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Ecology and Animal Behavior Lecture 11 MACC BIO 101 Bill Palmer
Ecology MACC BIOLOGY 101 Bill Palmer
Ecology What it means. eco - oikos; house logy - logos ; the study of “the study of the house”
Ecology The study of the distribution and abundance of organisms, their relationships, and the flows of energy and materials. There abiotic and biotic components of ecosystems. Abiotic – nonliving elements (rain, slope, wind) Biotic – living elements(Plants and Animals)
Ecology Study of the relationships of organisms to their environment Why animals live where they do Why animals eat specific foods Why animals interact with each other in certain ways How human activities effect animal populations
Current Research in Ecology
Are boat accidents having an impact on the future of manatee population sustainability?
Are boat accidents having an impact on the future of manatee population sustainability? Sure! Just look at the pictures.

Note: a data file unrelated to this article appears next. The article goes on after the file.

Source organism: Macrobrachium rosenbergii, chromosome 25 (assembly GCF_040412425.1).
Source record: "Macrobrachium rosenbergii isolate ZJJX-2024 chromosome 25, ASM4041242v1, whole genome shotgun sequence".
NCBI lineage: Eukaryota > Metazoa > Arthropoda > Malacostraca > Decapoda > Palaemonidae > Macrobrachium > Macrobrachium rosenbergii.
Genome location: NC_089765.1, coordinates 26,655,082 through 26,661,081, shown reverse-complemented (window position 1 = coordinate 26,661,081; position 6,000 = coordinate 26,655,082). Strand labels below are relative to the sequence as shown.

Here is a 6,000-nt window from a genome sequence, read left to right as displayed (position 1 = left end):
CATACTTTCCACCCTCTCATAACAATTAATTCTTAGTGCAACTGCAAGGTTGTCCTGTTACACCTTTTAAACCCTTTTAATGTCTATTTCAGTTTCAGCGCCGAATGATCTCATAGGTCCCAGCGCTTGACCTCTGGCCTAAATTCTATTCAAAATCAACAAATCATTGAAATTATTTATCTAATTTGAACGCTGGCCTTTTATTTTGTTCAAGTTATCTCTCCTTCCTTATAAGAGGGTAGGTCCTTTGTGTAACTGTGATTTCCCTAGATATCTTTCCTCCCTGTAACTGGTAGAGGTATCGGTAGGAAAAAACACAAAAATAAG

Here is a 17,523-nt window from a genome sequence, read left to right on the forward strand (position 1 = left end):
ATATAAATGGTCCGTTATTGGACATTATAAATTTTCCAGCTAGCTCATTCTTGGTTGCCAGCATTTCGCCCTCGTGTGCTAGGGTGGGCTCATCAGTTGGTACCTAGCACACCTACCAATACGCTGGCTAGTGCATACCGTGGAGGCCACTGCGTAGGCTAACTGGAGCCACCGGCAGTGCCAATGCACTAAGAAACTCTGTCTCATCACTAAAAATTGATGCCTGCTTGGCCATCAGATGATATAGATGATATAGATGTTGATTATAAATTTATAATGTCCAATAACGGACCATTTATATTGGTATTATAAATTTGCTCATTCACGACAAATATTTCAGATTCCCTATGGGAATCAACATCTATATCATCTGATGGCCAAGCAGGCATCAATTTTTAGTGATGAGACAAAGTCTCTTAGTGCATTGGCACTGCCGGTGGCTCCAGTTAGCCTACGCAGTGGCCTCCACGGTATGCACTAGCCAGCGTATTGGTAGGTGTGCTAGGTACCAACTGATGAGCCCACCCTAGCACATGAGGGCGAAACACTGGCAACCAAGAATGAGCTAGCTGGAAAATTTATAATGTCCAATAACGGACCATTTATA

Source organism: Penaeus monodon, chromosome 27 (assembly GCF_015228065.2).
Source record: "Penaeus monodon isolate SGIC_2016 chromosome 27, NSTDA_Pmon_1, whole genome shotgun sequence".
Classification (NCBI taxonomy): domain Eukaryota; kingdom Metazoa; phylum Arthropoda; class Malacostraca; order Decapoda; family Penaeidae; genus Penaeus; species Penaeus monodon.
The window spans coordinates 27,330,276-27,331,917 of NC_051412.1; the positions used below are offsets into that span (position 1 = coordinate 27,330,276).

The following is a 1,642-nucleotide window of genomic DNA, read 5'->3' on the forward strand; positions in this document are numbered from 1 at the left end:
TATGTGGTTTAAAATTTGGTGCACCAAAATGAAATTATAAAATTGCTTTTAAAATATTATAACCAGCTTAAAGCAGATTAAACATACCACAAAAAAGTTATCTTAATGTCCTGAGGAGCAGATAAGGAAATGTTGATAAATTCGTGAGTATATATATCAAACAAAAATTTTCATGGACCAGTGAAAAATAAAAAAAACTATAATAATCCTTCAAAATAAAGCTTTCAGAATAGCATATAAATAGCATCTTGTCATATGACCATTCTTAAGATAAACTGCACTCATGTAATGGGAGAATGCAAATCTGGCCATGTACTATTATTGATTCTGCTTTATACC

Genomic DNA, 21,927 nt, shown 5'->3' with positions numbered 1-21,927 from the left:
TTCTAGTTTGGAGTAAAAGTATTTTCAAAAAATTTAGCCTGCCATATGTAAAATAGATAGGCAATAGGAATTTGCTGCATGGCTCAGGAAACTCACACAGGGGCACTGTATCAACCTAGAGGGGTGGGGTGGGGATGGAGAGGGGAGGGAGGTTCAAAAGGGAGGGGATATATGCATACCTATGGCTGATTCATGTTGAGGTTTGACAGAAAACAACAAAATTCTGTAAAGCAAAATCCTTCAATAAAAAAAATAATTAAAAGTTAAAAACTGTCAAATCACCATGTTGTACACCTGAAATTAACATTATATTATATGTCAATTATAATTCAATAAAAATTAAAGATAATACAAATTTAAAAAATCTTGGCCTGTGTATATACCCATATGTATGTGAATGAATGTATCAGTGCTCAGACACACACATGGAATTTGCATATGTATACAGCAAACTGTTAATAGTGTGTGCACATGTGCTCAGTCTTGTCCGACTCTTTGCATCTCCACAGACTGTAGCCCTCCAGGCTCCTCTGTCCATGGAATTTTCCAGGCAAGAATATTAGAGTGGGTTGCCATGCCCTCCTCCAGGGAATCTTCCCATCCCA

How can we measure biodiversity? How can we preserve biodiversity?
Which has the greatest biodiversity? Missouri Corn Field Puerto Rican Rain Forest
Can tropical forests absorb the extra carbon dioxide in the atmosphere that is causing climate change?
Can Biodiversity contribute to the overall health of humans by supplying new pharmaceuticals? TAXOL from Taxus (yew) is best ovarian cancer drug
The field of Ecology is derived from: 1. Natural history 2. Physiology 3. Evolution
Scales of Ecological Organization
Scales of Ecological Organization Organism: Survival and reproduction unit of natural selection